CCM also recommends that local leaders convene all stakeholders in the community and build consensus about needs, resources, and priority-setting. Previously approved capital improvement and equipment may be key components of our local annual budgeting yet not necessarily the best use of these funds. I urge this body to not rush to allocate this money to existing priorities but rather to step back and examine the total picture of our communities’ needs. Indeed the CCM states that we should be intentionally planning our horizon for this funding through 2026.

ARP dollars are the Willy Wonka “golden ticket” – a gift from the federal government to help recover from the pandemic while investing in projects and people who have not been the focus before. We can not only recover but grow, when we change our perspective to include ideas that never make it to the decision table.

Note: Barbara Heimlich also expressed dissatisfaction over the proposed spending of ARP monies by the Town, as well as seeing no input, nor monies, spent on non-profits and small businesses impacted by COVID-19.

Jennifer Budai one of the issues that she brought up was that the Town Council, who are elected by residents and serve at our pleasure, were disingenuous in holding a public hearing that is not attended by all council members, the mayor and her staff, as well as other department heads.  No opportunity for feedback to comments.  She reminded all that it was a tradition to do so, and now that council meetings are once again in person, should be reinstated. She also weighed in on ARP and how there have been surveys coast to coast on what to do with monies, none of which Stratford seems to have mirrored.

Stephanie Philips voiced concern over the flooding in District 3, a chronic problem which has been overlooked.  She pointed out that most of the District sits in a flood plain; residents pay extra insurance for being in a flood plain, and after each heavy rainfall spend yet more money on pumping out basements.  She also noted that the water is so high that the police block off streets, which hampers the response of ambulances, fire and police.  She asked the Town Council to look into catch basins.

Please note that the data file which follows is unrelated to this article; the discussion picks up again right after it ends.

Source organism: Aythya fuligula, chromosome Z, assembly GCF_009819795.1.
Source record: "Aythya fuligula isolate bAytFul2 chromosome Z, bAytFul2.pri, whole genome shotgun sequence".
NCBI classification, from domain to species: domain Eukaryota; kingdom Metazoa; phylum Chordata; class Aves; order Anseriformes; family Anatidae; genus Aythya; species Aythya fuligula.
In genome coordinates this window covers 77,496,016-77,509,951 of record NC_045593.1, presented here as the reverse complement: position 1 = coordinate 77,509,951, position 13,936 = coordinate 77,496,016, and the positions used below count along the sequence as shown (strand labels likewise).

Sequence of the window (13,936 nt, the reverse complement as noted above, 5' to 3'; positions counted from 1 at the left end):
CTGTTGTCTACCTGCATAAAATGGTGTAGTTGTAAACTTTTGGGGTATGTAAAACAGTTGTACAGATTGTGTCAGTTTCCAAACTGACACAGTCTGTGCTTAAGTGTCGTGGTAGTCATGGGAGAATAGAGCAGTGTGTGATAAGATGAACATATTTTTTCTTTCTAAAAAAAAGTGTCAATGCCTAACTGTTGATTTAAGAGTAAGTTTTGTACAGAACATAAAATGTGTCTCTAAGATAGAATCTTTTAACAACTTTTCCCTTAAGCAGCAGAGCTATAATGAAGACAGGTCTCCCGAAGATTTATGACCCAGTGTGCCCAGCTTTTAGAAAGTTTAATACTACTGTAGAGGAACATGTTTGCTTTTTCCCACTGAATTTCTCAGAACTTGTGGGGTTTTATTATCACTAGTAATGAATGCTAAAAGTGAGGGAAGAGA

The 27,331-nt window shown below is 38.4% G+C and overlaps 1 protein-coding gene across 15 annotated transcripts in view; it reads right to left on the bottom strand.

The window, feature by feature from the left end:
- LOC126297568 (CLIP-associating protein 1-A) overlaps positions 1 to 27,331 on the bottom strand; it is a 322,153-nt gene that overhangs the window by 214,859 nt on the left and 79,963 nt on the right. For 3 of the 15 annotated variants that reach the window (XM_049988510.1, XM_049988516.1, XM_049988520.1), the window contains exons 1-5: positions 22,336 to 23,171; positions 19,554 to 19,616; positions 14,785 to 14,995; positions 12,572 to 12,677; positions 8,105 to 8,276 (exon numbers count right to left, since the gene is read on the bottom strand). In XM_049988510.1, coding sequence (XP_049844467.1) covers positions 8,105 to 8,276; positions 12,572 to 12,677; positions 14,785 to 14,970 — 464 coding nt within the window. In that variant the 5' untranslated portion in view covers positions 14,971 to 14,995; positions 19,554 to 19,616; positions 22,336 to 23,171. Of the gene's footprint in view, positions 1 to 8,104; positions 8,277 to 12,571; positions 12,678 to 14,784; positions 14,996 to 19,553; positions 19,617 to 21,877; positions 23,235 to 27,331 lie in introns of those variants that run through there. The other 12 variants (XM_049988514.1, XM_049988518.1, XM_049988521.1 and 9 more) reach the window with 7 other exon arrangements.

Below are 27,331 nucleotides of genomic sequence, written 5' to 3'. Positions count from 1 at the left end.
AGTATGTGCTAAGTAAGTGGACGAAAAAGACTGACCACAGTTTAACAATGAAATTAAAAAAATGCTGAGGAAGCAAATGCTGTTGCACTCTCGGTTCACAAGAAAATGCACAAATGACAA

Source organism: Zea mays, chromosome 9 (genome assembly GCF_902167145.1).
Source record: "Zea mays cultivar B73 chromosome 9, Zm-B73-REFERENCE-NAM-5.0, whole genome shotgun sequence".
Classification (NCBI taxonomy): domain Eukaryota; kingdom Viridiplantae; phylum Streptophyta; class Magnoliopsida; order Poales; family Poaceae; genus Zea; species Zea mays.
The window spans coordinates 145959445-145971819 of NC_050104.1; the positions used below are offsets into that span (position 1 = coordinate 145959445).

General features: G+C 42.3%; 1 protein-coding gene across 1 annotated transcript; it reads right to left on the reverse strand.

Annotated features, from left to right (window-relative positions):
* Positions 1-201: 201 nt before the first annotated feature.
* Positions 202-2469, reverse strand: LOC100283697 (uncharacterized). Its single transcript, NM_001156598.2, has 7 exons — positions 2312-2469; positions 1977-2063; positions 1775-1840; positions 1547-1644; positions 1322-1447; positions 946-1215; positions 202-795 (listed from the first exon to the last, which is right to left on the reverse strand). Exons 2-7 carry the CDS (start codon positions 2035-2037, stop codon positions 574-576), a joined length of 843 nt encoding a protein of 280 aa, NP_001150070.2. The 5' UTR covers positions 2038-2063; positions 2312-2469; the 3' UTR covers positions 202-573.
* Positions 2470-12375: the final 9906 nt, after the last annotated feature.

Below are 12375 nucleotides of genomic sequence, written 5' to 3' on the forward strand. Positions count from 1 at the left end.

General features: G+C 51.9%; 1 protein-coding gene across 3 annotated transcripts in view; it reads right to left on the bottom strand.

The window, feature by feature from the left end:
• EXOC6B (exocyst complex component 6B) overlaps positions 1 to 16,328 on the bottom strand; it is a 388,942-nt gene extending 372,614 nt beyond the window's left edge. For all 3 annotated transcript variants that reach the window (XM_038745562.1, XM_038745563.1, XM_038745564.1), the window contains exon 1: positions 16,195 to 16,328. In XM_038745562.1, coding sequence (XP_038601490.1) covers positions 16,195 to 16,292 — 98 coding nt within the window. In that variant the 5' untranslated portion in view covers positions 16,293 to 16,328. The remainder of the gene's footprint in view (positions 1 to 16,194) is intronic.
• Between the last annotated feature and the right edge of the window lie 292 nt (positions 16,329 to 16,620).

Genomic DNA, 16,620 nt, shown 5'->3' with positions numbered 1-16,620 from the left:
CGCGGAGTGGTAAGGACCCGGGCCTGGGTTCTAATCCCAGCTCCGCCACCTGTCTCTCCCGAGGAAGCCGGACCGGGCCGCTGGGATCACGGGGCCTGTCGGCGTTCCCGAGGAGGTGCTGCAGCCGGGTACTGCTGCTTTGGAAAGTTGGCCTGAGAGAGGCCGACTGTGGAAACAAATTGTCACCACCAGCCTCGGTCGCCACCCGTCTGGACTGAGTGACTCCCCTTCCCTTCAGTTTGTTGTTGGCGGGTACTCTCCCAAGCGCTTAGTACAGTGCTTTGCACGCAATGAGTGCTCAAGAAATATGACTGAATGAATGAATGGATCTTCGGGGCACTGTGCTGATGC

Linda Palermo requested that Stonybrook Housing be added to “affordable housing” listing, which would enable residents to get funding for upgrades and repairs.

Town Council Meeting Highlights:

Grants have been submitted and approved for:

  • Funding for the latest de-escalation techniques for the Stratford Police Department
  • Grant to acquire and install up to 240 smoke/CO alarms with a bed shaker device for residents who are hearing impaired or hearing disabled.
  • A grant through the Connecticut Department of Economic Development’s State Historic Preservation Office to hire a qualified professional to conduct a survey and capital needs assessment on the Sterling Homestead at 2225 Main Street.

Consolidated Edison Solutions Inc. was awarded the contract for five school solar photovoltaic projects to be installed at Bunnell, Stratford Academy/Johnson House/ Wooster, Chapel Street, Second Hill Lane.  The total amount is: $2,503,545.48.

Approval of a cost overrun of $10,914.41 for approved electrical service at West Broad/Linden for a revised total of $22,662.91.

Awarding Titan Enterprises Inc. for Juliet Low Park improvements in the amount of $63,800.

Editor’s Note: To see the projects that the Town of Stratford plans to spend our ARP monies on go to the Town of Stratford website.

Center School Redevelopment: Spirit

Round #2

Updated 10 Year Cash Flow Model

Unit Mix

After the latest changes to the property design, the table on the right highlights the 160-unit mix of studio, one-bedroom, and two-bedroom apartments as well as 6 three-bedroom homes for rent.

Unit M

Studio

1 Bedroom 102
2 Bedroom 44 11
3 Bedroom Homes 6 1980 SF
Total Units 160 901 SF $

 

Project Budget

The Project Budget is inclusive of the changes from the original RFP submission, additional parking both below grade and on the ground level as well as adjusting the property orientation so that the main entrance faces East Broadway and lowering the traffic on Sutton Avenue.

Spirit KN are well financed and highly confident in its ability to capitalize this project. We are happy to discuss our financials with the Town of Stratford.

LTC $ Amount PSF $/Unit
SOURCES
Construction Debt 70% $28,234,719 $161 $176,467
Mezzanine Debt 9% $3,764,548 $21 $23,528
Equity 21% $8,339,469 $48 $52,122
TOTAL SOURCES $40,338,736 $230 $252,117
USES
Land ** $750,000 $4 $4,688
Acquisition Costs $550,000 $3 $3,438
Soft Costs $5,039,983 $29 $31,500
Hard Costs $30,810,963 $175 $192,569
Financing Costs $3,187,791 $18 $19,924
TOTAL USES *** $40,338,736 $230 $252,117

The current plan includes a below grade parking structure consisting of 206 spaces, of which 50 will be allocated to the Board of Education. The remaining 156 spaces will be rented to residents of Sutton Place. The previous plan had 198 below grade spaces, all of which were available for rent for residents of the building. As such, the difference equates to $25,200 in lost annual revenue (42 spaces at $50 per month) or approximately

$504,000 in reduced value. Additionally, the cost of the below grade structure has increased to $6.9M as a result of the increased parking count. As with Spirit KN’s previous submission, the goal of the proposed PILOT is to structure an abatement schedule that pays for the cost of the below grade garage plus the lost value of the parking on a net present value basis.